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TDRs
Information about Synovus' TDRs is presented in the following tables. Synovus began entering into loan modifications with borrowers in response to the COVID-19 pandemic, some of which have not been classified as TDRs, and therefore are not included in the discussion below. See "Part II - Item 8. Financial Statements and Supplementary Data - Note 1 - Summary of Significant Accounting Policies" in Synovus' 2020 Form 10-K for information on Synovus' loan modifications due to COVID-19. The following tables represent, by concession type, the post-modification balance for loans modified or renewed during the three months ended March 31, 2021 and 2020 that were reported as accruing or non-accruing TDRs.
TDRs by Concession Type
Three Months Ended March 31, 2021
(in thousands, except contract data)Number of ContractsBelow Market Interest Rate
Other Concessions(1)
Total
Commercial, financial and agricultural40 $3,233 $2,563 $5,796 
Owner-occupied5 1,254 399 1,653 
Total commercial and industrial45 4,487 2,962 7,449 
Investment properties5 1,984 0 1,984 
1-4 family properties5 463 39 502 
Land and development1 0 43 43 
Total commercial real estate11 2,447 82 2,529 
Consumer mortgages0 0 0 0 
Home equity lines13 587 162 749 
Other consumer loans73 129 4,619 4,748 
Total consumer86 716 4,781 5,497 
Total TDRs142 $7,650 $7,825 $15,475 (2)
Three Months Ended March 31, 2020
(in thousands, except contract data)Number of ContractsBelow Market Interest Rate
Other Concessions(1)
Total
Commercial, financial and agricultural36 $3,724 $2,011 $5,735 
Owner-occupied1,367 96 1,463 
Total commercial and industrial41 5,091 2,107 7,198 
Investment properties23,070 23,070 
1-4 family properties724 442 1,166 
Land and development449 449 
Total commercial real estate24,243 442 24,685 
Consumer mortgages515 1,083 1,598 
Home equity lines19 275 964 1,239 
Other consumer loans29 78 1,897 1,975 
Total consumer54 868 3,944 4,812 
Total TDRs104 $30,202 $6,493 $36,695 (3)
(1)    Other concessions generally include term extensions, interest only payments for a period of time, or principal forgiveness, but there was 0 principal forgiveness for the three months ending March 31, 2021 and 2020.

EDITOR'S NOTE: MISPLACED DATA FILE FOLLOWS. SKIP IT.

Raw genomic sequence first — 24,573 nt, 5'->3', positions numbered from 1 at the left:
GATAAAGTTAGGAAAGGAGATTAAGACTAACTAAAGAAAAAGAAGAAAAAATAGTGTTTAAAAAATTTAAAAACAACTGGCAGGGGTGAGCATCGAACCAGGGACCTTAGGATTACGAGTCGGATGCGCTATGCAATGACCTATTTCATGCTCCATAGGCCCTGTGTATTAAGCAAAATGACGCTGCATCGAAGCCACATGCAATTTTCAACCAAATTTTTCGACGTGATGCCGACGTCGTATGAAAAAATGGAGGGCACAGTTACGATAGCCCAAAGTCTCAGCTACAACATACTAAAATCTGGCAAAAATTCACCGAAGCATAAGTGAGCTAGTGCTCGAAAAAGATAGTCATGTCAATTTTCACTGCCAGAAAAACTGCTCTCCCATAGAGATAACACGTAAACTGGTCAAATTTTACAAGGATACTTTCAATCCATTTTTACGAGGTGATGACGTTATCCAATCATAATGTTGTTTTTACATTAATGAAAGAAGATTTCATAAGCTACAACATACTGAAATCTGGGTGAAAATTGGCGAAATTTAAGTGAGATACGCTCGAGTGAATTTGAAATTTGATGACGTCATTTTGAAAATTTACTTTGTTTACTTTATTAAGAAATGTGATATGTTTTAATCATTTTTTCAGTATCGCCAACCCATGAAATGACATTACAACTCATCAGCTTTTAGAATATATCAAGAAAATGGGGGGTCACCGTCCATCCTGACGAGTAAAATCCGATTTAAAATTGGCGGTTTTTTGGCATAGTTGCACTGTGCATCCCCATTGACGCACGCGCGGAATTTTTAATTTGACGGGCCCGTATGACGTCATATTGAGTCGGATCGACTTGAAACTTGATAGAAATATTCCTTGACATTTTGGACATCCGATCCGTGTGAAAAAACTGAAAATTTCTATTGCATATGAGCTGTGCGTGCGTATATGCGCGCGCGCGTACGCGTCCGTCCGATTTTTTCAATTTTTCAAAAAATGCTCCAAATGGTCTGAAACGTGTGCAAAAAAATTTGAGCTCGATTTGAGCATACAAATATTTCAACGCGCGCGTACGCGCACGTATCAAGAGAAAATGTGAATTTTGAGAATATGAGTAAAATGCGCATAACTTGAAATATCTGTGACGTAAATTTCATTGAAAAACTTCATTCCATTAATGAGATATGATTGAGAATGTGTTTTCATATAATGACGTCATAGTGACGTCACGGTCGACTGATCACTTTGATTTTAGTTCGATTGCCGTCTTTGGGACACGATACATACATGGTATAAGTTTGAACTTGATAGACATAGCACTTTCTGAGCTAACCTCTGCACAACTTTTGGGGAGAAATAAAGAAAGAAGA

(2)    NaN net charge-offs were recorded during the three months ended March 31, 2021.
(3)    NaN net charge-offs were recorded during the three months ended March 31, 2020.
For the three months ended March 31, 2021 there were 0 defaults on accruing TDRs restructured during the previous twelve months (defaults are defined as the earlier of the TDR being placed on non-accrual status or reaching 90 days past due with respect to principal and/or interest payments) compared to 3 defaults with a recorded investment of $618 thousand for the three months ended March 31, 2020. As of March 31, 2021 and December 31, 2020, there were 0 commitments to lend a material amount of additional funds to any customer whose loan was classified as a TDR.

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Note 4 - Goodwill and Other Intangible Assets
Goodwill allocated to each reporting unit at March 31, 2021 and December 31, 2020 is presented as follows (the FMS reportable segment includes 2 reporting units of Consumer Mortgage and Wealth Management):
(in thousands)Community Banking Reporting UnitWholesale Banking Reporting UnitConsumer Mortgage Reporting UnitWealth Management Reporting UnitTotal
Balance as of December 31, 2020$256,323 $171,636 $$24,431 $452,390 
Goodwill acquired and adjustments during the year0 0 0 0 0 
Balance as of March 31, 2021$256,323 $171,636 $0 $24,431 $452,390 
Goodwill is not amortized but is evaluated for impairment on an annual basis or whenever an event occurs or circumstances change to indicate that it is more likely than not that an impairment loss has been incurred (i.e., a triggering event). Synovus performs its annual evaluation of goodwill impairment during the fourth quarter of each year. See "Part II - Item 8. Financial Statements and Supplementary Data - Note 7 - Goodwill and Other Intangible Assets" to the consolidated financial statements of Synovus' 2020 Form 10-K for information on Synovus' quantitative assessments of goodwill impairment during 2020.